Core Web Vitals – and How to Improve Them
If you’ve been a website owner for a while, you may already be familiar with Core Web Vitals and their purpose.
Or maybe you’re about to learn about them for the first time!
Either way, you could be unaware of just how important Core Web Vitals are to increasing your website’s search engine visibility and delivering a positive experience to every site user.
Here, we’ll break down the various Core Web Vitals, explore their importance and go over some ways that business owners can boost their Google ranking by improving their
What is Core Web Vitals?
Core Web Vitals are a set of metrics that measure the speed, responsiveness and visual stability of a website. And, as the name suggests, they are an incredibly important set of site aspects to get right!
Why Are Core Web Vitals Important?
Google considers Core Web Vitals – along with mobile optimisation, safe browsing, HTTPS security and whether the site breaches intrusive interstitial guidelines – to be ranking signals.
With that being so, improving your own site’s Core Web Vitals is crucial for anyone looking to achieve the highest possible search engine ranking for their business.
However, Core Web Vitals are important even if you don’t take Google into account, as they are designed to ensure that a site:
1. Is user-friendly
2. Prevents any negative user experience
The Three Core Web Vitals
The Core Web Vitals metric can be broken down into three separate categories: LCP, FID and CLS (don’t worry, we’ll spell out and explain these acronyms in a minute).
Knowing the ‘ins-and-outs’ of these categories and what they entail will give website owners a better idea of which aspects of their website they should focus on improving.
All three Core Web Vital categories are rated by Google on a scale ranging from ‘Good’ to ‘Needs Improvement’ to ‘Poor’.
Let’s take a further look at what this means.
LCP stands for Largest Contentful Paint, and measures a website’s total loading time in seconds.
According to Google, the LCP of a site that loads fully in under 2.5 seconds is rated as ‘Good’, while sites that load in between 2.5 seconds and 4.0 seconds fall into the ‘Needs Improvement’.
Any site which takes over 4.0 seconds to load is rated as ‘Poor’, and therefore needs addressing ASAP!
FID stands for First Input Delay, and measures the site’s level and speed of user interactivity.
It measures the time that it takes for a user to be able to interact with the site content.
This is measured on a scale from 100ms (‘Good’) to 300ms (‘Poor’).
Once again, anything in between 100ms and 300ms ‘Needs Improvement’.
CLS stands for Cumulative Layout Shift and measures the visual stability of the site.
The level of visual stability is determined by whether:
– a site layout changes or moves unexpectedly
– this is intentional (in the case of local website pop-ups or advertisements)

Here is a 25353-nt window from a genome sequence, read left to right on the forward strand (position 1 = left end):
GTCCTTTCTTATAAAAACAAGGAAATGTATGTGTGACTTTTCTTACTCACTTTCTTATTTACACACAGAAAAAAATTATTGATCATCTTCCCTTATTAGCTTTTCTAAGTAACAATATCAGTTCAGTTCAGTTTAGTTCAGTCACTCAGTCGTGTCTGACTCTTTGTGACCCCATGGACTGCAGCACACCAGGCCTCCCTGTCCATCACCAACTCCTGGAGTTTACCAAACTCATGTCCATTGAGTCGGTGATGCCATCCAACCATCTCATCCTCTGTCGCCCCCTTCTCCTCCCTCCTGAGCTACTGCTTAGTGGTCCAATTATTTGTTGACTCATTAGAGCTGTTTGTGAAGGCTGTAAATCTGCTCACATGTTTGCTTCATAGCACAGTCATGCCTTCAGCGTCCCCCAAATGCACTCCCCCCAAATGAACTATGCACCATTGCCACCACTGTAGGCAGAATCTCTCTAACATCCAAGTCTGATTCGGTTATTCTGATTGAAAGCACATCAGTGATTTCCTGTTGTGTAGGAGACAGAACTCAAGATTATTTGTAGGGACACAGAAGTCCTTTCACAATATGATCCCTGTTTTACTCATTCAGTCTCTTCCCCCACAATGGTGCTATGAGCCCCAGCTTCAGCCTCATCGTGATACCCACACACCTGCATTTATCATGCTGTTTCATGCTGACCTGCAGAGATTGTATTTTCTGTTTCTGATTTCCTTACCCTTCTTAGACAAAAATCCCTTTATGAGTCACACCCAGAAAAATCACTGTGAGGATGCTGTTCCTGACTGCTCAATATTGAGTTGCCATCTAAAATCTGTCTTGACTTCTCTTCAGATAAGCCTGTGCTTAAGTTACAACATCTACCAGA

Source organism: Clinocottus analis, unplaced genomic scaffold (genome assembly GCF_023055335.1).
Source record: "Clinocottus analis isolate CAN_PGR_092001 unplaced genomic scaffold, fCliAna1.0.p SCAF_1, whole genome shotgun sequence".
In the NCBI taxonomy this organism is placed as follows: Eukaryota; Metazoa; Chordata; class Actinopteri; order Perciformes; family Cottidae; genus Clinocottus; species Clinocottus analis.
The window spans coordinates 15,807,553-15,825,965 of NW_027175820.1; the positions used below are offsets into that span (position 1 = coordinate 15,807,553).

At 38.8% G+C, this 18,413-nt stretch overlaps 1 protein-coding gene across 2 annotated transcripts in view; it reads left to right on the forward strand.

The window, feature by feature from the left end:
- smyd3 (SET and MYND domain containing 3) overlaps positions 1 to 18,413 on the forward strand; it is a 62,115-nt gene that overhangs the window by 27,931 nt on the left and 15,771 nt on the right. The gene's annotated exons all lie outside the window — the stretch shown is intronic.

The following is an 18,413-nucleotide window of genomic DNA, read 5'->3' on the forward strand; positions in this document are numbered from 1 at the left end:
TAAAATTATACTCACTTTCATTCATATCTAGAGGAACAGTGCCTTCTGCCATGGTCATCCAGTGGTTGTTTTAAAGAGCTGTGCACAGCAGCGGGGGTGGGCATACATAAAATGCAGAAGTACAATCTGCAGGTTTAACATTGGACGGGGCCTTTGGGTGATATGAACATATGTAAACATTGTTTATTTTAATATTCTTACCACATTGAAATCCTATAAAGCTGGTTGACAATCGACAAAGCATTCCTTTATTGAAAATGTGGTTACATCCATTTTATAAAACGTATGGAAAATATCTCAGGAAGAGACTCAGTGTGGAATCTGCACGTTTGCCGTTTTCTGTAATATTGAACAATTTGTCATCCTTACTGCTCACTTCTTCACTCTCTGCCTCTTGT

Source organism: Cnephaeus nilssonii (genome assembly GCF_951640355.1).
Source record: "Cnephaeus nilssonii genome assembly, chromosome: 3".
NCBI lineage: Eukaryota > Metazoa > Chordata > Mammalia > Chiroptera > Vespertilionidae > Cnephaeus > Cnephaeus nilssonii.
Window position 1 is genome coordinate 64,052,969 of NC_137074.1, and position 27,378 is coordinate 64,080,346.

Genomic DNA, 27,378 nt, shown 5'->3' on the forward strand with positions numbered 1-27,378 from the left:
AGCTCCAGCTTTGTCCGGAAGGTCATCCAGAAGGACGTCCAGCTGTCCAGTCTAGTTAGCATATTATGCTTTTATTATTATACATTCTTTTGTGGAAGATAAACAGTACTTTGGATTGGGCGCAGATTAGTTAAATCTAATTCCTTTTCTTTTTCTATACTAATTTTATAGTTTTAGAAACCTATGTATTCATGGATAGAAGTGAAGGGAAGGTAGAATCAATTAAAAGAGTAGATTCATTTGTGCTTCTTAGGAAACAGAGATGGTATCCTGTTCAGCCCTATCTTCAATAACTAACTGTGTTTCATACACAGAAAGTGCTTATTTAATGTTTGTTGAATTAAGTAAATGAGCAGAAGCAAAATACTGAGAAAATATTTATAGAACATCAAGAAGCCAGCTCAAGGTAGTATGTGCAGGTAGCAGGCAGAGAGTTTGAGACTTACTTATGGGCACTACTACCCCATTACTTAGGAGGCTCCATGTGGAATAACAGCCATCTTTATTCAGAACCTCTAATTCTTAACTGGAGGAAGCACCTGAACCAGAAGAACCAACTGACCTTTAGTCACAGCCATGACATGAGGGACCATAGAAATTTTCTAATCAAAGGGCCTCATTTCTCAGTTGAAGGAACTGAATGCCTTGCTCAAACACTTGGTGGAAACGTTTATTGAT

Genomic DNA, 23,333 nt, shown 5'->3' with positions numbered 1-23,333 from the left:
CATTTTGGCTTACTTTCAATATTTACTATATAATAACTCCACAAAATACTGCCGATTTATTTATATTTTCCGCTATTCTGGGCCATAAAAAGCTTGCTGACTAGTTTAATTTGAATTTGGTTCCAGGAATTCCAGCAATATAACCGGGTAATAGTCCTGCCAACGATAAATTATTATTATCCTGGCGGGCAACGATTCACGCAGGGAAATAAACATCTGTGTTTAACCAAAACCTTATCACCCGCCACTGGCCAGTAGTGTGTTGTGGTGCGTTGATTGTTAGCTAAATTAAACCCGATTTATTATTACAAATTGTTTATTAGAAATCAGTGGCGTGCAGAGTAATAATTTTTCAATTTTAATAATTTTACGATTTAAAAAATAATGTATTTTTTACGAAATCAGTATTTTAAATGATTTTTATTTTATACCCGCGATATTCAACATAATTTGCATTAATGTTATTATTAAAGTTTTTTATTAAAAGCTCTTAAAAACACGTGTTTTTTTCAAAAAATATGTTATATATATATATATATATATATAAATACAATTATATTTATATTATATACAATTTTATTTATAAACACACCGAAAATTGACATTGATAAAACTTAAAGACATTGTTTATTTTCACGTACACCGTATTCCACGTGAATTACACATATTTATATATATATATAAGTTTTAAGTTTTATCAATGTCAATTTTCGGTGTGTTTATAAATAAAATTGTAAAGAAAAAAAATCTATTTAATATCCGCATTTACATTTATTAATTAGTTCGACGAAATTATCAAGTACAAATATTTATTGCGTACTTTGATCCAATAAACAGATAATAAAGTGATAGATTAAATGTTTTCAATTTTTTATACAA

– unintentional (sporadic late-loading content)
Anything below 0.1 is a ‘Good’ CLS score. Anything over 0.25 is ‘Poor’.
Three Tools for Measuring Core Web Vitals
To improve your Core Web Vitals, you must first be able to measure them!
Luckily, there are plenty of developer tools out there – many produced by Google themselves – that can help users to do this.
Here are a few Google tools that we recommend…
PageSpeed Insights gives website owners a quick, clear and straightforward look at their scores for the three Core Web Vitals. Core Web Vitals are now considered as described above.
All you need to do is enter your website’s URL into the PageSpeed Insights toolbar.
Google will then provide an overview of which ranking the site falls into within each main category of the three Core Web Vitals, as well as the FCP (First Contentful Paint), which looks at the site’s initial load time.
PageSpeed Insights will then make brief – yet incredibly useful suggestions – on small changes that you can make to your site to improve your ranking.
They’ll even let you know how much your Google rankings could change if you put these improvements into place.
Chrome UX (User Experience) Report
This Google report asks site owners to look at their Web Core Vitals’ effect on the overall user experience.
Which – when it comes down to it – is exactly what Core Web Vitals are there to improve!
After all, Google will give your website a much higher ranking if it genuinely corresponds to user searches i.e. Google rewards websites that provide searchers with exactly (or nearly exactly) what they’re looking for e.g. products and services or specific and ultra-relevant answers to specific questions.
The better the user experience, the higher your website will appear in Google rankings for competitive industry keywords and terms.
Core Web Vitals Report
Perhaps Google’s most insightful tool is the Core Web Vitals report, which uses the FID, LCP and CLS metrics alongside field data (real-world usage data) to measure a website’s Core Web Vitals and identify areas for improvement.
The report goes fairly in-depth, allowing site owners to look at the inner workings of each page and how these affect the site’s FID, LCP and CLS overall metrics.
As it’s so detailed, the report could prove difficult to navigate for those with minimal understanding of Core Web Vitals. Fortunately, the tool opens onto an explainer page that will help give you a better understanding of your report.
If you’re looking to boost your website’s SEO results and reduce visitor bounce rate (the percentage of site users who do not click through to another page on your site after their initial visit), Core Web Vitals are just that – vital.
While online tools can be helpful in identifying areas for change, the best way to put improvement into action and measure the impact on your Core Web Vitals overall is to call in the experts.
At Chetaru, we have the expertise to help you maximise the effectiveness of your Core Web Vitals.